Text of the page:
Crystal Palace 1 Arsenal 2 analysis: Five things we learned as Mesut Ozil becomes Gunners' star man but Francis Coquelin becomes a liability

What today's match at Selhurst Park has taught us

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The Independent Online

Arsenal must drop their Premier League complex before it engulfs them

The sight of Arsene Wenger pacing the touchline at grounds across the Premier League, furiously caressing his temple, before sinking ever-deeper into his seat in the dugout is an all too familiar phenomenon for Arsenal supporters.

It's now 11 years since the Invincibles conquered English football with the Frenchman's methodical blend of champagne football and defensive steel.

Jose Mourinho, behind even Alan Pardew and Tony Pulis on Wenger's Christmas card list, stuck the boot in this week when asked about Manuel Pellegrini's surprise new contract at Manchester City.

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Arsene Wenger at Selhurst Park on Sunday

The cavalier Portuguese boss, who is hastily becoming a parody of himself, said: "Some other clubs, they have disappointed for 15 years and the manager is the same."

Arsenal's insatiable hunger to replicate the success of yesteryear, however, is beginning to resemble Real Madrid's decade-long obsession with securing 'La Decima' in the Champions League.

A preoccupation which ultimately made them phobic to the latter rounds of the competition until they finally lifted it again in 2014, the same fate is befalling those at the Emirates. Arsenal, who scraped a vital victory, it would seem, are in danger of allowing the complex to hinder them further.

Eagles now have quality to match the Palace spirit

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Crystal Palace's fans can be a weapon for Alan Pardew

 

As Steve Tongue wrote for The Independent this weekend, if you were told three months ago that Yohan Cabaye, Xherdan Shaqiri and Dmitri Payet would imminently be joining Premier League clubs, few would have predicted Crystal Palace, Stoke City and West Ham United as the beneficiaries.

The record-shattering £5.14bn top flight TV rights deal, signed in January, has given middle-of-the-road clubs newfound clout in the never relenting pursuit of the big boys.

Cabaye, signed from Paris Saint Germain for £12.8m, not only gives Alan Pardew's men a stellar midfield general in the centre of the park, but he also represents the opportunity for Palace to climb the ladder.

A constant menace for his Arsenal counterparts to contend with, the French architect should provide the assists which Glenn Murray, Conner Wickham et all will thrive off.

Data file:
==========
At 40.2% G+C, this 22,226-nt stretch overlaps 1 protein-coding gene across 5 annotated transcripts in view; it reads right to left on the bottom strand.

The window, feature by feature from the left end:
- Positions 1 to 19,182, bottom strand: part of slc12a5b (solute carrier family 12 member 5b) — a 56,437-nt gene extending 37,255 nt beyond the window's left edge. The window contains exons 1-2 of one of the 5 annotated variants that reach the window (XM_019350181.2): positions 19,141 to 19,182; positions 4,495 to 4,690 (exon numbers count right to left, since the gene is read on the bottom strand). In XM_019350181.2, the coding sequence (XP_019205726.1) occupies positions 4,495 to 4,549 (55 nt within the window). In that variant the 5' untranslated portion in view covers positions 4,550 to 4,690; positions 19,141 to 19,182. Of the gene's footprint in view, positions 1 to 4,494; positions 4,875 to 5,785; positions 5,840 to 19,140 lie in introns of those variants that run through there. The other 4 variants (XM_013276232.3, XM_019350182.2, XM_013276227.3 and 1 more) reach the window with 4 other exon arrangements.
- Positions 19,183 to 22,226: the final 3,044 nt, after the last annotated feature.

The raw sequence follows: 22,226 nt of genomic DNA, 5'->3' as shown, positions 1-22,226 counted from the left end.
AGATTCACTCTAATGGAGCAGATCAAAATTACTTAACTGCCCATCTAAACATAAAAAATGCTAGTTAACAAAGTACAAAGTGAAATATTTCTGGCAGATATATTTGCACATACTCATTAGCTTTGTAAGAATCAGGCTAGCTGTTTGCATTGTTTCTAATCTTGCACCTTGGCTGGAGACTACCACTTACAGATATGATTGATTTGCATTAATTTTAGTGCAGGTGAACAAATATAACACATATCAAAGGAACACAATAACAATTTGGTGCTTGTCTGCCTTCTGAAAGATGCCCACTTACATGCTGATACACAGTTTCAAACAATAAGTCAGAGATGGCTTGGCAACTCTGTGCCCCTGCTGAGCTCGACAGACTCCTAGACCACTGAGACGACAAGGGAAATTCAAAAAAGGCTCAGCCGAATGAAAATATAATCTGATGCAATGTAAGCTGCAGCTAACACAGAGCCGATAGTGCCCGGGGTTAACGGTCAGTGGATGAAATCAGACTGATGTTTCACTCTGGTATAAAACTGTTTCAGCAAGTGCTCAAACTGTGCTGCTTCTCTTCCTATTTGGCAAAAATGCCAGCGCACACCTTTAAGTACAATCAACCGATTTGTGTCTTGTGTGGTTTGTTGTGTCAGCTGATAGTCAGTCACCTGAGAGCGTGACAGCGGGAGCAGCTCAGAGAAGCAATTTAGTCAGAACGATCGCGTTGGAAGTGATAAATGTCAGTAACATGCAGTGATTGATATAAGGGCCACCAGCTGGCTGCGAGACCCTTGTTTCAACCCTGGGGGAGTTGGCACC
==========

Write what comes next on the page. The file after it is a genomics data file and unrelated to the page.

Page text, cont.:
Olivier Giroud blows hot and cold, but he can handle the heat

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The Frenchman wheels away after his fine opener

Speaking in midweek, as rumours of Karim Benzema's forever-imminent arrival crept back onto the back pages, Arsenal's beleaguered frontman Olivier Giroud sounded like a salesman for Oliver Giroud.

The Frenchman, whose 16th minute volley even earned him the praise of his biggest detractor, Piers Morgan, has endured a love-hate relationship with supporters of all creeds of the North London club in recent times.

Giroud undoubtedly blows hot and cold. Depending on which direction he parts his hair, the 28-year-old either has Arsene Wenger skipping with joy or rubbing those temples again.

"I showed great mental strength last year and I had good stats," he said.

"I always try to improve myself and I feel with the team, so yes, I am sure I can bring something more to the team and to my team-mates."

He seems to know his weaknesses and is willing to rectify them. Wenger's transfer warchest - bolted, padlocked and sealed at the bottom of the Thames - may be safe for now if Giroud can keep up this sort of form.

Gunners need Jack Wilshere back sooner rather than later

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Jack Wilshere is seen more often in an Arsenal tracksuit than a full kit

 

In the opening exchanges of this clash, as Crystal Palace left too many men stranded, Arsenal's counter-attacking was as deadly as it was nostalgic.

This is the Arsenal we used to know and love, we mused, until present normality was temporarily resumed through Joel Ward's equaliser. The missing component? Jack Andrew Garry Wilshere.

The football community were rightfully disappointed to hear of his latest injury woe, but few were surprised.

The 23-year-old has the potential to be a linchpin for club and country, as he shown for England in June, and Arsenal badly needed his calming presence this afternoon.

Thankfully for North London regulars, from the red side at least, Wenger recently revealed: "Jack is back in training, I thought it would be six to eight weeks but it could be three or four weeks.

"He's in the second week now so he's on schedule." Rejoice.

Francis Coquelin is supposed to be Arsenal's safety net, not a liability

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Francis Coquelin protests

They say former Charlton Athletic loanee-turned-superstar Francis Coquelin could be the one of the final pieces in Arsene Wenger's jigsaw.

He has a lot of final pieces to this gargantuan jigsaw, old Arsene. But the Frenchman is quickly becoming a liability for the Gunners.

James McArthur, who seems to have a knack of luring in meaty challenges after his alternation with Nigel Pearson last year, was clattered by an already-booked Coquelin.

Wenger, showing his experience, unceremoniously hauled him off seconds later.

If it wasn't for the fact that he seems to start Premier League matches with minus-two yellow cards, at least, he could have been dismissed both this week and last.

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